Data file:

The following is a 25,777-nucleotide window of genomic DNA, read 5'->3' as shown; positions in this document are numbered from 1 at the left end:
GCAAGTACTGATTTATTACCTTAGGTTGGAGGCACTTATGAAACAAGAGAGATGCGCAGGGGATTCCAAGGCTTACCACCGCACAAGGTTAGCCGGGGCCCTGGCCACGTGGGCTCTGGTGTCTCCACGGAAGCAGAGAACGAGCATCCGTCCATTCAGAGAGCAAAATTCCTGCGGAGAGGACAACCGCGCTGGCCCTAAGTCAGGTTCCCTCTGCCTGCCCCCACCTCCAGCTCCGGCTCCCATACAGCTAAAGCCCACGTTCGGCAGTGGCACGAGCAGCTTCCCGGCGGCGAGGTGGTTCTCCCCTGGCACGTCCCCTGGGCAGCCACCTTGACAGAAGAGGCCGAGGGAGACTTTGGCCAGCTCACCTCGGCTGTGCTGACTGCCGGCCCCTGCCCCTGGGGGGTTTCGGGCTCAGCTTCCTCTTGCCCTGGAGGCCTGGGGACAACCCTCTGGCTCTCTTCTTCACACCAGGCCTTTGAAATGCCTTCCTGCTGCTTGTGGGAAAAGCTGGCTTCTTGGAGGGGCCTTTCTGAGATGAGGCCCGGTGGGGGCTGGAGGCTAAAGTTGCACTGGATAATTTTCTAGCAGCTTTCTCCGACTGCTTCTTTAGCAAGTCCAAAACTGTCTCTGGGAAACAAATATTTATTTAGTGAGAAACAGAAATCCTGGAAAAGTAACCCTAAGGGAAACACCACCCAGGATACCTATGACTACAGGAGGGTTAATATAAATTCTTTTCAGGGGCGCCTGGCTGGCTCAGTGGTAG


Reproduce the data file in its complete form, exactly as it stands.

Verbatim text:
The following is a 25,777-nucleotide window of genomic DNA, read 5'->3' as shown; positions in this document are numbered from 1 at the left end:
GCAAGTACTGATTTATTACCTTAGGTTGGAGGCACTTATGAAACAAGAGAGATGCGCAGGGGATTCCAAGGCTTACCACCGCACAAGGTTAGCCGGGGCCCTGGCCACGTGGGCTCTGGTGTCTCCACGGAAGCAGAGAACGAGCATCCGTCCATTCAGAGAGCAAAATTCCTGCGGAGAGGACAACCGCGCTGGCCCTAAGTCAGGTTCCCTCTGCCTGCCCCCACCTCCAGCTCCGGCTCCCATACAGCTAAAGCCCACGTTCGGCAGTGGCACGAGCAGCTTCCCGGCGGCGAGGTGGTTCTCCCCTGGCACGTCCCCTGGGCAGCCACCTTGACAGAAGAGGCCGAGGGAGACTTTGGCCAGCTCACCTCGGCTGTGCTGACTGCCGGCCCCTGCCCCTGGGGGGTTTCGGGCTCAGCTTCCTCTTGCCCTGGAGGCCTGGGGACAACCCTCTGGCTCTCTTCTTCACACCAGGCCTTTGAAATGCCTTCCTGCTGCTTGTGGGAAAAGCTGGCTTCTTGGAGGGGCCTTTCTGAGATGAGGCCCGGTGGGGGCTGGAGGCTAAAGTTGCACTGGATAATTTTCTAGCAGCTTTCTCCGACTGCTTCTTTAGCAAGTCCAAAACTGTCTCTGGGAAACAAATATTTATTTAGTGAGAAACAGAAATCCTGGAAAAGTAACCCTAAGGGAAACACCACCCAGGATACCTATGACTACAGGAGGGTTAATATAAATTCTTTTCAGGGGCGCCTGGCTGGCTCAGTGGTAG